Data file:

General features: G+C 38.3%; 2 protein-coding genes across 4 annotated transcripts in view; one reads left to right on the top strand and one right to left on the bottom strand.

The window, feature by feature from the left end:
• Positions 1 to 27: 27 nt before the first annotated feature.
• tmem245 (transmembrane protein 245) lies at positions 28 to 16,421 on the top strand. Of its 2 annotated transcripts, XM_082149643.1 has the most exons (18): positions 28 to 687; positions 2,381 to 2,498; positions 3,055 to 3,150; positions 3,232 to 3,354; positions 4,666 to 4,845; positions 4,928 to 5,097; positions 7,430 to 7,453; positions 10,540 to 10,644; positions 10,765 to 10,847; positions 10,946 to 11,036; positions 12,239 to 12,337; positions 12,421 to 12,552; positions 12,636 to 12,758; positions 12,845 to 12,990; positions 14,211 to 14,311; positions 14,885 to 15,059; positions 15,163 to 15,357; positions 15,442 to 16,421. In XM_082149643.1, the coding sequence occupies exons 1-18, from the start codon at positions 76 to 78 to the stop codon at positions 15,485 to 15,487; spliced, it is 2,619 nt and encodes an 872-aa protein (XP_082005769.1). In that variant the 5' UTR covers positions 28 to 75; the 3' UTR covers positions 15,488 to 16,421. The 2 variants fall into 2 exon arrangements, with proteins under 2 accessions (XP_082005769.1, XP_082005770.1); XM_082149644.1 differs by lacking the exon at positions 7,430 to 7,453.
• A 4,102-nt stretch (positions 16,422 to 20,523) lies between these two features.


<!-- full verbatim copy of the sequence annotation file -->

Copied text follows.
General features: G+C 38.3%; 2 protein-coding genes across 4 annotated transcripts in view; one reads left to right on the top strand and one right to left on the bottom strand.

The window, feature by feature from the left end:
• Positions 1 to 27: 27 nt before the first annotated feature.
• tmem245 (transmembrane protein 245) lies at positions 28 to 16,421 on the top strand. Of its 2 annotated transcripts, XM_082149643.1 has the most exons (18): positions 28 to 687; positions 2,381 to 2,498; positions 3,055 to 3,150; positions 3,232 to 3,354; positions 4,666 to 4,845; positions 4,928 to 5,097; positions 7,430 to 7,453; positions 10,540 to 10,644; positions 10,765 to 10,847; positions 10,946 to 11,036; positions 12,239 to 12,337; positions 12,421 to 12,552; positions 12,636 to 12,758; positions 12,845 to 12,990; positions 14,211 to 14,311; positions 14,885 to 15,059; positions 15,163 to 15,357; positions 15,442 to 16,421. In XM_082149643.1, the coding sequence occupies exons 1-18, from the start codon at positions 76 to 78 to the stop codon at positions 15,485 to 15,487; spliced, it is 2,619 nt and encodes an 872-aa protein (XP_082005769.1). In that variant the 5' UTR covers positions 28 to 75; the 3' UTR covers positions 15,488 to 16,421. The 2 variants fall into 2 exon arrangements, with proteins under 2 accessions (XP_082005769.1, XP_082005770.1); XM_082149644.1 differs by lacking the exon at positions 7,430 to 7,453.
• A 4,102-nt stretch (positions 16,422 to 20,523) lies between these two features.